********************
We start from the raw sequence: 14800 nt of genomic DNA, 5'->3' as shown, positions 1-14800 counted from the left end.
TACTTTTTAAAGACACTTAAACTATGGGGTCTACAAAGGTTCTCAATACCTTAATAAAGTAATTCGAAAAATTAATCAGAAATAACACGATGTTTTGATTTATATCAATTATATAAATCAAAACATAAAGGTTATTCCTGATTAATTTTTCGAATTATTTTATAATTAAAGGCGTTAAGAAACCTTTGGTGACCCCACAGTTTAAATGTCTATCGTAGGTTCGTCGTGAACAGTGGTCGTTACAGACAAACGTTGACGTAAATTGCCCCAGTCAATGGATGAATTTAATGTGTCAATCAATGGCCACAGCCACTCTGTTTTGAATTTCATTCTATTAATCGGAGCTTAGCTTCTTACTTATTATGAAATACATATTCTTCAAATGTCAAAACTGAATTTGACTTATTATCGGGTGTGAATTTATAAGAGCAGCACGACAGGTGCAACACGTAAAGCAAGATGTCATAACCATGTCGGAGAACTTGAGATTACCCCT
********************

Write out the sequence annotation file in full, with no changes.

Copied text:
We start from the raw sequence: 14800 nt of genomic DNA, 5'->3' as shown, positions 1-14800 counted from the left end.
TACTTTTTAAAGACACTTAAACTATGGGGTCTACAAAGGTTCTCAATACCTTAATAAAGTAATTCGAAAAATTAATCAGAAATAACACGATGTTTTGATTTATATCAATTATATAAATCAAAACATAAAGGTTATTCCTGATTAATTTTTCGAATTATTTTATAATTAAAGGCGTTAAGAAACCTTTGGTGACCCCACAGTTTAAATGTCTATCGTAGGTTCGTCGTGAACAGTGGTCGTTACAGACAAACGTTGACGTAAATTGCCCCAGTCAATGGATGAATTTAATGTGTCAATCAATGGCCACAGCCACTCTGTTTTGAATTTCATTCTATTAATCGGAGCTTAGCTTCTTACTTATTATGAAATACATATTCTTCAAATGTCAAAACTGAATTTGACTTATTATCGGGTGTGAATTTATAAGAGCAGCACGACAGGTGCAACACGTAAAGCAAGATGTCATAACCATGTCGGAGAACTTGAGATTACCCCT